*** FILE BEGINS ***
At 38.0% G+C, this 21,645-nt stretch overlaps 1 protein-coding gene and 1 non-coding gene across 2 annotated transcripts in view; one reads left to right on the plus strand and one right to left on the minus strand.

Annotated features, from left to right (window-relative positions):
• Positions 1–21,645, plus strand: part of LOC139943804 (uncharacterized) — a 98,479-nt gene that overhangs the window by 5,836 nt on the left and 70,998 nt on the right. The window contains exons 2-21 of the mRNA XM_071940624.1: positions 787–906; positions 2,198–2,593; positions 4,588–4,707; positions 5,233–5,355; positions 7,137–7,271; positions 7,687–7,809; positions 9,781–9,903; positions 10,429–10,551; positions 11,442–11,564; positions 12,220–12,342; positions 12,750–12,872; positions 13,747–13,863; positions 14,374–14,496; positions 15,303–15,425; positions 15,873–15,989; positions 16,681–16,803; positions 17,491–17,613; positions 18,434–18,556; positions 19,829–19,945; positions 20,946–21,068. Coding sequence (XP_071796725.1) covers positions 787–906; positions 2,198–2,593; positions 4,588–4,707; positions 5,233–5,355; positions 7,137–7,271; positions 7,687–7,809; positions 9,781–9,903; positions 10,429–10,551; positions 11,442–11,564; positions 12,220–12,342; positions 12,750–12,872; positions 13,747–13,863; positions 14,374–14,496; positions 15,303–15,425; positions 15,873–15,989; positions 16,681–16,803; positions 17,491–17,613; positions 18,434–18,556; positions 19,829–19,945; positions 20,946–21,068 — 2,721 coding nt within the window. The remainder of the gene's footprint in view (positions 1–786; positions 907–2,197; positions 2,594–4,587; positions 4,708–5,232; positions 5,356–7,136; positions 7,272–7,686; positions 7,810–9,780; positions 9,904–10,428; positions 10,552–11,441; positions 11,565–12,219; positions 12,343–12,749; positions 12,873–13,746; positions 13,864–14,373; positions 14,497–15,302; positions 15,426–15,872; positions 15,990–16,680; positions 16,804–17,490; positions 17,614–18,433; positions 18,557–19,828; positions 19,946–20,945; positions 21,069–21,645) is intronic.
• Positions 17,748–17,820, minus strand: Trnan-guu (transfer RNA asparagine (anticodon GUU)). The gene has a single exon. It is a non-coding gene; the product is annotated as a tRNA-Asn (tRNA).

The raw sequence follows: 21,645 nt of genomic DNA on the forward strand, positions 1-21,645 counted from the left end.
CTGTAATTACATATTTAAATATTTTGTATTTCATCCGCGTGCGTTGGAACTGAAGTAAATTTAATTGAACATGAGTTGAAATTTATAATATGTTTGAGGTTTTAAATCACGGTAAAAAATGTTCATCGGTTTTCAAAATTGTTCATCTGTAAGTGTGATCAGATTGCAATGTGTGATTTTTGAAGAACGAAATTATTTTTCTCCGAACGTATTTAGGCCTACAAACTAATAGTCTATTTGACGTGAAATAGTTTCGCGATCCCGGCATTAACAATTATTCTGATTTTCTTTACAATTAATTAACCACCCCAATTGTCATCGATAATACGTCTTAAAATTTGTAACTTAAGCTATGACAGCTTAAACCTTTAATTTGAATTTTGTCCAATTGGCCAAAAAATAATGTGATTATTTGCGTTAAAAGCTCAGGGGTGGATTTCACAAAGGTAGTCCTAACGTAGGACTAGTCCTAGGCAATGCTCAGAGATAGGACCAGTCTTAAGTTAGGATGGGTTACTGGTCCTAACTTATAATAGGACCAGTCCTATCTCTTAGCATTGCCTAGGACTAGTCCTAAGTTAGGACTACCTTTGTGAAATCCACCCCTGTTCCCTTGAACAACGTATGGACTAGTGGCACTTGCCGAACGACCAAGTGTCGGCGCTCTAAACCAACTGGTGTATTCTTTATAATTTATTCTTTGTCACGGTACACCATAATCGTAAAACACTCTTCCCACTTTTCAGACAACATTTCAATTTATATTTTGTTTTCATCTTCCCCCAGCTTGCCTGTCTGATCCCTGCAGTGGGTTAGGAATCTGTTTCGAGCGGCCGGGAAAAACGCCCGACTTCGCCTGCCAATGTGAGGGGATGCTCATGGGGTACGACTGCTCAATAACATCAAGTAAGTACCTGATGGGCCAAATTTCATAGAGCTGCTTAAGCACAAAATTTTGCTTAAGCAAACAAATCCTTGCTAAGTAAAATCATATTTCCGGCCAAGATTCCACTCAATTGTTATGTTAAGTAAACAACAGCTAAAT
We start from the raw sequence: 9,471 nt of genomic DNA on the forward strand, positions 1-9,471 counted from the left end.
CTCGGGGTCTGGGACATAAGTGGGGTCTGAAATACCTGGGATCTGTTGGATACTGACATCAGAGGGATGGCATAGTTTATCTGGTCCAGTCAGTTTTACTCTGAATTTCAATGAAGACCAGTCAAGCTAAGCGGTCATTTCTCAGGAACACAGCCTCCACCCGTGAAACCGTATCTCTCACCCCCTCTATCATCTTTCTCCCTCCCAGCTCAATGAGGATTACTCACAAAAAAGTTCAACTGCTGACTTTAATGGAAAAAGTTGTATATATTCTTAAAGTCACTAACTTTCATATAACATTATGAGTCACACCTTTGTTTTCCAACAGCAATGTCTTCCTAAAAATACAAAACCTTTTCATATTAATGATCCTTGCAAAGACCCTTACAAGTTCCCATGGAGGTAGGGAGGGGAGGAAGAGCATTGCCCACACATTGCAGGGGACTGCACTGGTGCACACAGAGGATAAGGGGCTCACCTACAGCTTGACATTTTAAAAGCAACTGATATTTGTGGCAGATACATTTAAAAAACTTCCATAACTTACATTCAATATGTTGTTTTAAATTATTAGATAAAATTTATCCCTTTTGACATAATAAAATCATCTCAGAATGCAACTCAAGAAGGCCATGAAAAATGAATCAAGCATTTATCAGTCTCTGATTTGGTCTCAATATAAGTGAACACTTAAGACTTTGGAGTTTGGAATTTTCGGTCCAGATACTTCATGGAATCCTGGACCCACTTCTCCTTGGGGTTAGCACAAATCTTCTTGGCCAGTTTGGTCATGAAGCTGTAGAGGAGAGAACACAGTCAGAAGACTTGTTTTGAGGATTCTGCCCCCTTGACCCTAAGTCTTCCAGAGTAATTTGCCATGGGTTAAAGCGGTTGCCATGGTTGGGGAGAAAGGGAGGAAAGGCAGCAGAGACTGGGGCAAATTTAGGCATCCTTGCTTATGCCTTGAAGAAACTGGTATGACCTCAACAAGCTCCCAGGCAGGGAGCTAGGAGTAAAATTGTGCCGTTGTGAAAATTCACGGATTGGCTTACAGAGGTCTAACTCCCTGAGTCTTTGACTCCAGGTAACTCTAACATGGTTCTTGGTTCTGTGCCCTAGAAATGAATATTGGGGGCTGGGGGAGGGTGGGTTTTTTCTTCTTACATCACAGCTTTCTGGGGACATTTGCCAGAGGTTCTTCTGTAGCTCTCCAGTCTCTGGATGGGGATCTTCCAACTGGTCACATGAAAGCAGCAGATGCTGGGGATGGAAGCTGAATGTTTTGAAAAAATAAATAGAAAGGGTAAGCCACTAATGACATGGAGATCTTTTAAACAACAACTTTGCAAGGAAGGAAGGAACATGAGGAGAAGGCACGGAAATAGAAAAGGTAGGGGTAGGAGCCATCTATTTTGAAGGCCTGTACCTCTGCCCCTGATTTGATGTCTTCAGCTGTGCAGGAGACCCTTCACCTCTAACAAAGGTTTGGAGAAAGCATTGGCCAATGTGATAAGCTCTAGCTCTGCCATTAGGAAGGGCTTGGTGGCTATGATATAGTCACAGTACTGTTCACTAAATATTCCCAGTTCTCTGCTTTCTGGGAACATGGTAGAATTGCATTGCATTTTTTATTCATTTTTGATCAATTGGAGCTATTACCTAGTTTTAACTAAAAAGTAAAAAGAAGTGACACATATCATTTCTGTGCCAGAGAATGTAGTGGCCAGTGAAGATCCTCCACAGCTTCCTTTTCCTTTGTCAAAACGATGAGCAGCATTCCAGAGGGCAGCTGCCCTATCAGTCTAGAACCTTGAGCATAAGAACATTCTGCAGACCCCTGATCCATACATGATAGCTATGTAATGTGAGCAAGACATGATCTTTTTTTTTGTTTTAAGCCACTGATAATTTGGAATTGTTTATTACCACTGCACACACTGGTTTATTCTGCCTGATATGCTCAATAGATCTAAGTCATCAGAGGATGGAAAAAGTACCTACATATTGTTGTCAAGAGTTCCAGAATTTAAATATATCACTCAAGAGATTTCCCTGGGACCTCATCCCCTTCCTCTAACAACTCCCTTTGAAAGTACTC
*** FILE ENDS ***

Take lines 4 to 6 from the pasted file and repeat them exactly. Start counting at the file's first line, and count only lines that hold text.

• Positions 17,748–17,820, minus strand: Trnan-guu (transfer RNA asparagine (anticodon GUU)). The gene has a single exon. It is a non-coding gene; the product is annotated as a tRNA-Asn (tRNA).

The raw sequence follows: 21,645 nt of genomic DNA on the forward strand, positions 1-21,645 counted from the left end.
CTGTAATTACATATTTAAATATTTTGTATTTCATCCGCGTGCGTTGGAACTGAAGTAAATTTAATTGAACATGAGTTGAAATTTATAATATGTTTGAGGTTTTAAATCACGGTAAAAAATGTTCATCGGTTTTCAAAATTGTTCATCTGTAAGTGTGATCAGATTGCAATGTGTGATTTTTGAAGAACGAAATTATTTTTCTCCGAACGTATTTAGGCCTACAAACTAATAGTCTATTTGACGTGAAATAGTTTCGCGATCCCGGCATTAACAATTATTCTGATTTTCTTTACAATTAATTAACCACCCCAATTGTCATCGATAATACGTCTTAAAATTTGTAACTTAAGCTATGACAGCTTAAACCTTTAATTTGAATTTTGTCCAATTGGCCAAAAAATAATGTGATTATTTGCGTTAAAAGCTCAGGGGTGGATTTCACAAAGGTAGTCCTAACGTAGGACTAGTCCTAGGCAATGCTCAGAGATAGGACCAGTCTTAAGTTAGGATGGGTTACTGGTCCTAACTTATAATAGGACCAGTCCTATCTCTTAGCATTGCCTAGGACTAGTCCTAAGTTAGGACTACCTTTGTGAAATCCACCCCTGTTCCCTTGAACAACGTATGGACTAGTGGCACTTGCCGAACGACCAAGTGTCGGCGCTCTAAACCAACTGGTGTATTCTTTATAATTTATTCTTTGTCACGGTACACCATAATCGTAAAACACTCTTCCCACTTTTCAGACAACATTTCAATTTATATTTTGTTTTCATCTTCCCCCAGCTTGCCTGTCTGATCCCTGCAGTGGGTTAGGAATCTGTTTCGAGCGGCCGGGAAAAACGCCCGACTTCGCCTGCCAATGTGAGGGGATGCTCATGGGGTACGACTGCTCAATAACATCAAGTAAGTACCTGATGGGCCAAATTTCATAGAGCTGCTTAAGCACAAAATTTTGCTTAAGCAAACAAATCCTTGCTAAGTAAAATCATATTTCCGGCCAAGATTCCACTCAATTGTTATGTTAAGTAAACAACAGCTAAAT